The Next Covert Operation in Iran

A Dangerous miscalculation.

Image for post
Image for post
The reactor building Bushehr nuclear power plant in southern Iran in October 2010. AFP

Israeli Prime Minister Benjamin Netanyahu’s unprecedented visit to Saudi Arabia, facilitated by Secretary of State Pompeo, is all about coordination: a possible covert operation, potentially targeting Iran’s nuclear facilities. For the Saudis, time is running out. Crown Prince Mohammed Bin Salman will have more to lose from the US rejoining the Joint Comprehensive Plan of Action (JCPOA), known as the Iran nuclear deal, and ending the war in Yemen.

On one hand, while Netanyahu desires a conflict to kill the JCPOA, the cost of a direct strike is too high. Iran-backed groups are positioned in Gaza, Syria, and Lebanon. This encirclement serves as a deterrent against a direct Israeli attack on the Iranian mainland. On the other hand, while Iran hawks in Washington prefer a last-minute conflict to prevent the revival of the deal, a direct American strike will be too costly: translating to political suicide for “America First” Republicans.

According to the New York Times, the White House has so far ruled out an overt American operation. For the Trump team, the only remaining solution seems to be outsourcing the implementation of any covert operation to its allies in the region. In this light, Israeli and US officials are most likely in Riyadh to provide their assurances to MBS, hoping for no Iranian retaliation prior to Jan. 20th. This development helps explain the recent US regional posturing vis-à-vis sending in the B-52s.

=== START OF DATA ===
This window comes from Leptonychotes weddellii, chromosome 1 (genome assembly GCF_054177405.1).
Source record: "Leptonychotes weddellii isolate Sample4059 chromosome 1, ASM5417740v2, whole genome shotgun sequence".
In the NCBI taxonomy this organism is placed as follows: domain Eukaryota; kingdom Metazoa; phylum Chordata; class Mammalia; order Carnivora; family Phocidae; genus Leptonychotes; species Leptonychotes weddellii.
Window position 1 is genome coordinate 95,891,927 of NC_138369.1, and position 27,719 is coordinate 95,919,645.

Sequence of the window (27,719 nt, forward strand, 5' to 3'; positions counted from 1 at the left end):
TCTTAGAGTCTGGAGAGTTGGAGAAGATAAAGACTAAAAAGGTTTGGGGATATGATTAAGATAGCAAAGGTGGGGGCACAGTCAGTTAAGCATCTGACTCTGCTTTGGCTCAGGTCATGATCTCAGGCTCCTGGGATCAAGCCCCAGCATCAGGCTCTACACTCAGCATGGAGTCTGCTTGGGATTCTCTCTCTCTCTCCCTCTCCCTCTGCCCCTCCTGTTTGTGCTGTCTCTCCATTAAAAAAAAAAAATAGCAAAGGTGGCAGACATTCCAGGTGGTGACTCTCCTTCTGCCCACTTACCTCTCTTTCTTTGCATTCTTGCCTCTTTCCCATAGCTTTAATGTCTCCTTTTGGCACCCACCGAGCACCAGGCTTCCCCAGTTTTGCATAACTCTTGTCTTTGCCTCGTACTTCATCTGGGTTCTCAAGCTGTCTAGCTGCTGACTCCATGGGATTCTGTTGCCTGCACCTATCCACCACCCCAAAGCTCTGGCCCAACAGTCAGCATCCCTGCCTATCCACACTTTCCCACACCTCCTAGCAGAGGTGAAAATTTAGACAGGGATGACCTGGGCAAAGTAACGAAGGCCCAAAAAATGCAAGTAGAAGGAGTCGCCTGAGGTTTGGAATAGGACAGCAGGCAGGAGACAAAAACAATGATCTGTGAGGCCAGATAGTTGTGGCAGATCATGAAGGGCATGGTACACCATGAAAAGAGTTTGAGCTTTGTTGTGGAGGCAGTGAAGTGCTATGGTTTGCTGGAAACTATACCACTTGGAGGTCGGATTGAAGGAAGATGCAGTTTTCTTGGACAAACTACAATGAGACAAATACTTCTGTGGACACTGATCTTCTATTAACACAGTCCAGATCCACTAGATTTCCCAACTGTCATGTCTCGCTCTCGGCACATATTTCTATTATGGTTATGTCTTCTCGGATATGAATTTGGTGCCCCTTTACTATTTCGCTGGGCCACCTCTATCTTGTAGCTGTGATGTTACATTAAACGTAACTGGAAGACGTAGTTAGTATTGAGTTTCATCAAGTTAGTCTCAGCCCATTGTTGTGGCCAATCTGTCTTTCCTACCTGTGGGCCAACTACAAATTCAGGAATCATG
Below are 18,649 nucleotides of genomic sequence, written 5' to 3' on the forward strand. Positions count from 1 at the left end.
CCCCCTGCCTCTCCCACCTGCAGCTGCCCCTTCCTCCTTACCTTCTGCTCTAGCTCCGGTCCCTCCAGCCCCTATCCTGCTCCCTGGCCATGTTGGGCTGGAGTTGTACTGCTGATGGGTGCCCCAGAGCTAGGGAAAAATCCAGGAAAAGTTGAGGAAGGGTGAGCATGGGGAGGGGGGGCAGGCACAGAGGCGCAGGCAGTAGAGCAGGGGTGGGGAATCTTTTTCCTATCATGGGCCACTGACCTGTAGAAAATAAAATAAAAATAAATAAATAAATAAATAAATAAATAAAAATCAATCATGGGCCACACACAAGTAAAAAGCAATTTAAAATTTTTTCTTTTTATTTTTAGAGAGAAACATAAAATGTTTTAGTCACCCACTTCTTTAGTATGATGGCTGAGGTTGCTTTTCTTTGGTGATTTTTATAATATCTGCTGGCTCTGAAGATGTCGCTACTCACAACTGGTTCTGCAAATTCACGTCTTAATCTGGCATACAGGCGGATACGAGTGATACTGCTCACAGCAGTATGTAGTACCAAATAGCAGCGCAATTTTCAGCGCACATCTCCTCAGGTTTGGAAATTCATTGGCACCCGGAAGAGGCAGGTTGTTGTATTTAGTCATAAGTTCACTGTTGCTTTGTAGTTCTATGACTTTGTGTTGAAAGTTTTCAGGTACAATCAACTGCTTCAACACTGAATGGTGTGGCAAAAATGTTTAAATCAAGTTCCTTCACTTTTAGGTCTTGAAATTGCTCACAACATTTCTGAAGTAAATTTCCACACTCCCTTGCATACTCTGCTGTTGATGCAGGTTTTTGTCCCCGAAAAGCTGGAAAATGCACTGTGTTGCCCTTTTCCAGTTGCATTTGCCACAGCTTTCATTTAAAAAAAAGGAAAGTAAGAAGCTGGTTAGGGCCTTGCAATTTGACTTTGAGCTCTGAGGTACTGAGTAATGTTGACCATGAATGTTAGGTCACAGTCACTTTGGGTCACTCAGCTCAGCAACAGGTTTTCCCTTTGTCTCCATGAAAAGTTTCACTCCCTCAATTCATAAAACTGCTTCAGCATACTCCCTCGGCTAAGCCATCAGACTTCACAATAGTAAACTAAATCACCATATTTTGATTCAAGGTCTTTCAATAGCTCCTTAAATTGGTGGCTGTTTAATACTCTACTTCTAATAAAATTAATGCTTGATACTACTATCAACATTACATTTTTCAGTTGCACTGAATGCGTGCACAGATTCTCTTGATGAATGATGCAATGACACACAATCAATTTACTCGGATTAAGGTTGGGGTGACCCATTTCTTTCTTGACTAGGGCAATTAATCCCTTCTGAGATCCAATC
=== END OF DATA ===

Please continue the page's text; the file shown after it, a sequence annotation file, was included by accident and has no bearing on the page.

Europe is well-aware of these possible miscalculations. European officials have recently met to discuss cooperation with the Biden team on preserving the JCPOA. According to the Guardian, German officials are already considering Europe’s response amid a possible strike against Iran. It remains to be seen if the Biden camp can prevent Israeli and Saudi attempts to derail the next administration’s diplomatic outreach to Iran.

Meanwhile, Iranians have been bracing for impact. Last week, Iran’s Ministry of Intelligence released documents that blamed Saudi Arabia for the 2018 Ahvaz military parade terrorist attack. Last night, Iran-backed Houthi rebels attacked Aramco, Saudi Arabia’s main oil facility. The timing is no accident. Iran is conveying a warning: any covert operation in Iran will trigger a quick overt Iran-led retaliation. Tehran will quickly blame one of the US’ regional allies. Against this background, Iran’s leadership will most likely assess that the Saudis are an easier target and are less likely to retaliate. At last, it is imperative to note that while Iran has ordered its allies to stand down, the defeat of Trump has increased its risk tolerance. Will we see yet another dangerous miscalculation in the region?

Research Associate @ The Institute for Peace and Diplomacy I UBC Alumnus | Advocate for Diplomacy | Interested in Int’l Security & Sustainable Development.

Get the Medium app

A button that says 'Download on the App Store', and if clicked it will lead you to the iOS App store
A button that says 'Get it on, Google Play', and if clicked it will lead you to the Google Play store